My summer project is helping out the office of Commissioner Martha Guzman Aceves at California Public Utilities Commission as the commission revisits the net energy metering (NEM) tariff for distributed energy resources (such as rooftop solar, on-site electricity storage, etc). Previously, under Net Energy Metering (NEM2.0), if a customer generated a kWh of energy from their solar panels, they would be compensated at the retail rate of electricity that the utility charges at that hour. However, a kWh of electricity delivered by the grid also has other costs such as costs incurred in building transmission and distribution infrastructure, wildfire hardening (increasingly problematic issue in California), public service programs (CARE/FERA) which are baked into per kWh rates (volumetric rates) even though these costs don't depend on the amount of energy a customer consumes. This creates a revenue shortfall as utilities aren't able to recoup these fixed costs from customers with energy generation (adopters) and electricity rates are increased for all customers (rate-payers).
Future electricity rates need to value energy produced correctly while at the same time not obliterate bill savings for people who adopt distributed energy resources, a crucial portion of clean energy generation in the state.
I have been helping the commission with understanding this balance between bill savings of the adopters and the cross-subsidization to the non-adopters, and how designing the future tariff and billing mechanism can strike the balance while keeping in mind different sizes of systems (based on kW installed), incomes of adopters, and climate zones within California. This work is part of the ongoing proceeding (R2008020) and my results will be instrumental in designing the future tariff.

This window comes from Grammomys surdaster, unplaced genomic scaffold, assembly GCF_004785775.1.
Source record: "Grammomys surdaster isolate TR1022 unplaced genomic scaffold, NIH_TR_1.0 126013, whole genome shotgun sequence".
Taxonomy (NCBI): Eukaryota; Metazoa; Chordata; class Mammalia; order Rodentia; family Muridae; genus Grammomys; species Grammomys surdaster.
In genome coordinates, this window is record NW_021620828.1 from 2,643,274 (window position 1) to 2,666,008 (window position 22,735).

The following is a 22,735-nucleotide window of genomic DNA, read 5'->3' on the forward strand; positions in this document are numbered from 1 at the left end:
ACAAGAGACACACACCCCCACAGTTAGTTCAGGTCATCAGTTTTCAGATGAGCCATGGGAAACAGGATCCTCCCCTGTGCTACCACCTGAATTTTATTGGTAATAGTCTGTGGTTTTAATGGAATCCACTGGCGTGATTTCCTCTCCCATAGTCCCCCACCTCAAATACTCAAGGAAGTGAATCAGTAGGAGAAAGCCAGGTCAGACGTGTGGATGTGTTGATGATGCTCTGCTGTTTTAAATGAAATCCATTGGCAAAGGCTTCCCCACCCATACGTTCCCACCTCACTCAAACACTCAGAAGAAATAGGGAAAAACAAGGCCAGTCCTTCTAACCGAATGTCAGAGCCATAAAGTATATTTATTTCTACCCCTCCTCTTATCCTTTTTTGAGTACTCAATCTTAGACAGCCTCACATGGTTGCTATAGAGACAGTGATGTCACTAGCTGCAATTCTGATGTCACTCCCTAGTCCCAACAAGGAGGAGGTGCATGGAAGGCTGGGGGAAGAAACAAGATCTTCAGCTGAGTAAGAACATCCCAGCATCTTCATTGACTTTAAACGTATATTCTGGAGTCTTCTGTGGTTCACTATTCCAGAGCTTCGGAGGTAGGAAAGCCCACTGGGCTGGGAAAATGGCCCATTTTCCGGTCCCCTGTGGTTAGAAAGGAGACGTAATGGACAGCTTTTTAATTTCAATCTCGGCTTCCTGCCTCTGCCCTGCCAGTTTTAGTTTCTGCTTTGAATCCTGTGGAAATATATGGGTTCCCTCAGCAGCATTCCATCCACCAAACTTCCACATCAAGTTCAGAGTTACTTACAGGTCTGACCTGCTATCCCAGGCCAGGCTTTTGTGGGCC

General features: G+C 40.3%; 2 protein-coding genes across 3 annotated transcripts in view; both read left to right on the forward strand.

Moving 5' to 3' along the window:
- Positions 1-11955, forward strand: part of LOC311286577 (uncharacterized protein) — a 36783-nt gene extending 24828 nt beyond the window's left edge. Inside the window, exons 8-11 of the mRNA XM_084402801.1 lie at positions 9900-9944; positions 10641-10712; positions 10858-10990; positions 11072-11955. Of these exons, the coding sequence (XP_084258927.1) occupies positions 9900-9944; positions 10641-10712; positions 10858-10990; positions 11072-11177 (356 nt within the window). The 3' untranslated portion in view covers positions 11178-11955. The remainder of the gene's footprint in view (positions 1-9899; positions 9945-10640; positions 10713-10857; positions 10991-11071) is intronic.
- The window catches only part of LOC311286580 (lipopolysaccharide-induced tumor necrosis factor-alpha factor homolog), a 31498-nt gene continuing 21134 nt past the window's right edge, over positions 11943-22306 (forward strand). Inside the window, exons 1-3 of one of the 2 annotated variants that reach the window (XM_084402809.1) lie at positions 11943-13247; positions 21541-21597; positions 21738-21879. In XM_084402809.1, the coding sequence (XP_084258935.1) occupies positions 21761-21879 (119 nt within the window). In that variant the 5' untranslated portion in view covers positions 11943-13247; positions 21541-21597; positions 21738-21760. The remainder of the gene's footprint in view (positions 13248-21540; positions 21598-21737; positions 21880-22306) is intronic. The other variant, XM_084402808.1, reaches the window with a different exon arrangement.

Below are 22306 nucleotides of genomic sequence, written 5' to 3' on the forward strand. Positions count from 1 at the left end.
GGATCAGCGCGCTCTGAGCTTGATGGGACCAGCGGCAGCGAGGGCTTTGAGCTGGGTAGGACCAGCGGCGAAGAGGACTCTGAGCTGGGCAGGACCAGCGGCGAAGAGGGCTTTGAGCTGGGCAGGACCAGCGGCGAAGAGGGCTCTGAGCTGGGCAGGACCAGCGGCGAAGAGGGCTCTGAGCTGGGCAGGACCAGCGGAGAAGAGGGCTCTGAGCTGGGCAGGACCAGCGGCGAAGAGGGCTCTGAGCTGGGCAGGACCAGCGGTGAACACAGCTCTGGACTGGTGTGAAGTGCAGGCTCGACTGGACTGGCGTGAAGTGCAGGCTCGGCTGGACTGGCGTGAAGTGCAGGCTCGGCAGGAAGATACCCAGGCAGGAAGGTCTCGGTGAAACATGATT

The internship has been an extremely rewarding experience. Simulating an accurate distributed energy resource harnessed my energy systems modeling experience, while designing a tariff rate helped me understand the economics of the utility sector and how electricity, a ubiquitous and often ignored resource, is priced. And as with any resource, there are inequities that need to be remedied with policy design. Solar adopters are richer and in less polluted areas around the state, while high electricity prices -- California has one of the highest in the country -- hurt low income households and halts progress towards electrification of transportation and buildings, which is crucial for decarbonization. It's a rewarding but daunting balancing feat to help while the commission evaluates proposals, counters to proposals, evidentiary hearings, public opinion, and academic papers (a LOT of reading that my PhD really prepared me for). I would also like to appreciate the team that I worked with -- my direct mentors, Kerry Fleisher and Maria Sotero at CPUC, who scrutinized every silly chart I made; Prof. Bruce Cain at Stanford, who answered a lot of questions; and Commissioner Guzman Aceves who gave me probably the most pointed and correct feedback each time. It's a team deeply committed to science-based and just policymaking, and I hope I was a tiny part of that process.